Performance Materiality and Its Importance In Auditing
Laypeople may not understand terms such as rebalancing, compound interest, capital gains, or equity. But they hold incredible importance in the world of finance. Each word means something different and significant, helping auditors, chartered accountants, and other finance employees to go about their daily work.
Subsequently, auditors are well aware of performance materiality definition and meaning. However, ordinary people will have to look closely at it in simple terms to understand the concept.
The following information will enable you to understand the meaning of this unique term and its importance in auditing.
What it means
To understand what performance materiality means, first take a look at the meaning of auditing.
Auditing is critical to governments, companies, financial institutions, and a range of other businesses. It can be an internal or external process where an independent authority, an auditor, examines a company’s financial statements. The auditor’s responsibility is to collect evidence regarding the fairness and truthfulness of the financial statements and check if they are free of errors and misstatements.
The auditor cannot perform this critical task without using it. But what does this term mean! It is lower than the materiality set by auditors using their professional judgment. It aims to decrease the chances of the aggregate value of the undetected and uncorrected financial statement errors exceeding materiality.
The performance materiality level is impacted by the auditor’s knowledge of the client, along with the types and number of misstatements found in the previous audits of the client.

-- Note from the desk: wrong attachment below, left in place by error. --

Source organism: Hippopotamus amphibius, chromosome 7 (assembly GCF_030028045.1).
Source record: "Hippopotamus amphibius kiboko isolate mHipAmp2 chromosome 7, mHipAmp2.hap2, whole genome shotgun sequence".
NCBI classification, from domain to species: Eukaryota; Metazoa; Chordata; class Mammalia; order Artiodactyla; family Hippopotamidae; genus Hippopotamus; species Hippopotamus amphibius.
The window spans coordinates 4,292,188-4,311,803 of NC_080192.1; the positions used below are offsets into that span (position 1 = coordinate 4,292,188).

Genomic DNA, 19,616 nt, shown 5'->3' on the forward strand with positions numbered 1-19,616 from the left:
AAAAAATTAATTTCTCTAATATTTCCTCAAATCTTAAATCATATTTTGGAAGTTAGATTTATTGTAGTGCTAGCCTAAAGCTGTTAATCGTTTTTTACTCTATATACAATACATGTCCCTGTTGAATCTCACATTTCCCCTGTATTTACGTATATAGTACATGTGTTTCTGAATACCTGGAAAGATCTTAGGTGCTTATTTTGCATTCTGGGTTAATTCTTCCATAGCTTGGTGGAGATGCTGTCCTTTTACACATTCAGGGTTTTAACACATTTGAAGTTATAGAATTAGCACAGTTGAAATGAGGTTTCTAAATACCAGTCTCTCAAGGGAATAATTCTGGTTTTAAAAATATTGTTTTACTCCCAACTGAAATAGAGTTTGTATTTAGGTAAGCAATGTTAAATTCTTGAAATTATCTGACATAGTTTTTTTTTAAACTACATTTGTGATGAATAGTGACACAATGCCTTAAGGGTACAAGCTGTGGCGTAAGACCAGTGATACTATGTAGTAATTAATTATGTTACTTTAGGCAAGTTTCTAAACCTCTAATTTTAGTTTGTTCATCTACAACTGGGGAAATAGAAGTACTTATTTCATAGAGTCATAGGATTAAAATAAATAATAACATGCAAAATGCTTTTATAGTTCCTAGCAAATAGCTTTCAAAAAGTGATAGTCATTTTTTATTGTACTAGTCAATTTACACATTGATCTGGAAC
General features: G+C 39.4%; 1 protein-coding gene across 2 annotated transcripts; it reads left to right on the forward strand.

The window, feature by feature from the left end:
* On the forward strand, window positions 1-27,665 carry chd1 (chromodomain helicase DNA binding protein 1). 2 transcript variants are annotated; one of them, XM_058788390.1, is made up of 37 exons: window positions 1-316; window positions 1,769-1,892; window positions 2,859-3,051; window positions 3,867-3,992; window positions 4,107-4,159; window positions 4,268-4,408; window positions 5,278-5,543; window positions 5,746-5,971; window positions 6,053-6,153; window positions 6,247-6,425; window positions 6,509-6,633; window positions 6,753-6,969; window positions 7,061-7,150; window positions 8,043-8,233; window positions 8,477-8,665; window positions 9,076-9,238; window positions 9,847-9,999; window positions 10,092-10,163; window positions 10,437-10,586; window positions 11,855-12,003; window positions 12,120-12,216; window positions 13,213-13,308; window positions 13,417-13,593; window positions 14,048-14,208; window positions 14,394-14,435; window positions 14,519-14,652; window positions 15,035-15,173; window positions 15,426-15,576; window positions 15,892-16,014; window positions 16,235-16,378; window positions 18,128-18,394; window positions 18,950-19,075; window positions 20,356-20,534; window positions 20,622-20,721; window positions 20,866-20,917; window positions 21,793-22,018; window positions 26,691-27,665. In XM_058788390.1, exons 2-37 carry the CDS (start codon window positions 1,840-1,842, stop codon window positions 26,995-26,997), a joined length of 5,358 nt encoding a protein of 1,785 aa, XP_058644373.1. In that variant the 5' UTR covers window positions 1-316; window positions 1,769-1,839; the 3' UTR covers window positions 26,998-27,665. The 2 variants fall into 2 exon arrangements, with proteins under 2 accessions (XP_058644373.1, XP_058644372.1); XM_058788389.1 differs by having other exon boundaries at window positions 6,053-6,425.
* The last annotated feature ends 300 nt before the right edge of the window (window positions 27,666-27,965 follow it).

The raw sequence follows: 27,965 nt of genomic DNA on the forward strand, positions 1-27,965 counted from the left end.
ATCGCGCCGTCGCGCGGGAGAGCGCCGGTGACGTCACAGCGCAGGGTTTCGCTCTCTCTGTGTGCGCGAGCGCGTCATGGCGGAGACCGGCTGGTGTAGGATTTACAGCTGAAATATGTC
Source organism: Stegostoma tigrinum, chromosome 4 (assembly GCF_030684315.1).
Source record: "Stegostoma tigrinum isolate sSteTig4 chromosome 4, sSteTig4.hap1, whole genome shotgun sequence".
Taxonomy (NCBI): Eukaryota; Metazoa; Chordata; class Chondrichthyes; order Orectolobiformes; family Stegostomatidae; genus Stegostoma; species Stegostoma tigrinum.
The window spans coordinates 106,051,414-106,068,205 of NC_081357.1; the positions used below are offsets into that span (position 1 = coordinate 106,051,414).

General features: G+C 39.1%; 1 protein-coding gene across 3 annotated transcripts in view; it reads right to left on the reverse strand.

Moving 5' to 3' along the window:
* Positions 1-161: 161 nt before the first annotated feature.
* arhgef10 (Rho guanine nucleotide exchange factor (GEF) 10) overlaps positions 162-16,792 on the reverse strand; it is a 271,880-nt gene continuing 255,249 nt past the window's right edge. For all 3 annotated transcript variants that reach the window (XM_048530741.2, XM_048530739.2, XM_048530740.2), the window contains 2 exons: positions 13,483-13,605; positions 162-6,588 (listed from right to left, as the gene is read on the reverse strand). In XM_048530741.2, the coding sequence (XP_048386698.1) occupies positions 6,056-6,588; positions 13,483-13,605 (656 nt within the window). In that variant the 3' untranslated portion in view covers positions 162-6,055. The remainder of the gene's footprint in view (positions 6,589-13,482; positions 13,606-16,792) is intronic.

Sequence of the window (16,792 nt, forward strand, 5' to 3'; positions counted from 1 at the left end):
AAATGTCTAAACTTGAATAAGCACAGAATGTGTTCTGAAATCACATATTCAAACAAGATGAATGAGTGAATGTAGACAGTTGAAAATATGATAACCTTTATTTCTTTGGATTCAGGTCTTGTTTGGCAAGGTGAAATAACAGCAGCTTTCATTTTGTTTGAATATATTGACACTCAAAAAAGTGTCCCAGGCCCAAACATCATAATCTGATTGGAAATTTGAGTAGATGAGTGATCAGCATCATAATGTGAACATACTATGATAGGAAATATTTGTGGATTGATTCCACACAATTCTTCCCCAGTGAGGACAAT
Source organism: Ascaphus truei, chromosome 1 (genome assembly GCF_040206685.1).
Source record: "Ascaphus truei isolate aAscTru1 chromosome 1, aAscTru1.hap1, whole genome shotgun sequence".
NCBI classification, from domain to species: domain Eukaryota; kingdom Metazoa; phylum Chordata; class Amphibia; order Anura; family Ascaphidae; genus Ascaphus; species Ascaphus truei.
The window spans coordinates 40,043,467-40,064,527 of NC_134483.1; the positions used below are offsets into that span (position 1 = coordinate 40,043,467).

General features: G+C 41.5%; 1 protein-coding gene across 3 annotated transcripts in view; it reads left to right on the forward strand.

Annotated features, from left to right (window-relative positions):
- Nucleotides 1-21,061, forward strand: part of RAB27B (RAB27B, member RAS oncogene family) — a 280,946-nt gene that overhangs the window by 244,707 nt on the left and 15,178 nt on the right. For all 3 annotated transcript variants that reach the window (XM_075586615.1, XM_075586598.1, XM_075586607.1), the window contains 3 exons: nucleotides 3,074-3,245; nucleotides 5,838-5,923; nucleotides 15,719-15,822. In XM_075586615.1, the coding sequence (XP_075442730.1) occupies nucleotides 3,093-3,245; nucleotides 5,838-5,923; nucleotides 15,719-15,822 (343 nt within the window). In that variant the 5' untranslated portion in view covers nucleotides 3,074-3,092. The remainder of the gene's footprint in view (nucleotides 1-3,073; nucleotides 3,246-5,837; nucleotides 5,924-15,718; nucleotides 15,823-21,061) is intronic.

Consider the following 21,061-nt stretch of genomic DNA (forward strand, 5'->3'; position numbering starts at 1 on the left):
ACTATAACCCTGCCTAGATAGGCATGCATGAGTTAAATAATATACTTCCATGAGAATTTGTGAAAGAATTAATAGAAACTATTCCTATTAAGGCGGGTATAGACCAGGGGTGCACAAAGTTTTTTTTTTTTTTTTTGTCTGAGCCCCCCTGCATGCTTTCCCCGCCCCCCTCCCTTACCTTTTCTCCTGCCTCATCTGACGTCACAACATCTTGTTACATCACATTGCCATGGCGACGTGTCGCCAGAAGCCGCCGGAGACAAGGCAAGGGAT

Materiality vs. Performance Materiality
Many people mistake materiality and performance materiality to be the same thing. While they are closely related, there are a few differences between them.
Materiality is the idea that a single misstatement can affect the ability of the users to make sound financial decisions based on those financial statements. Auditors typically set materiality depending on the needs and expectations of those who use the financial information.
In contrast, performance materiality does not consider a single misstatement’s effect on the users’ ability to make economic decisions. Instead, it thinks an aggregate of misstatements. Auditors set this level depending on the assessment of audit risk.
Why is it so crucial to auditors?
Now that you understand the performance materiality definition, it will be easier to see its high level of fundamental importance in auditing.
Due to its close relation to materiality, it is vital to auditors and helps them avoid audit risks. Using this incredible tool can quickly decrease the risk of giving an incorrect audit opinion. Furthermore, auditors cannot rely solely on materiality as there is a chance of misstatements occurring in immaterial items. Therefore, they use performance materiality as an aggregate measure for intangible things.
Auditors use various factors as a benchmark to set materiality. Then, they set the performance materiality based on the materiality level. To fix these levels, they usually consider vital aspects such as revenues, nature of the business, capital structure, ownership, etc.
Performance Materiality: Conclusion
Reliable auditors will always pay close attention to the misstatements in financial statements and decide likewise. It is a critical tool that helps them reduce the scope of audit errors, enabling them to perform their duties excellently.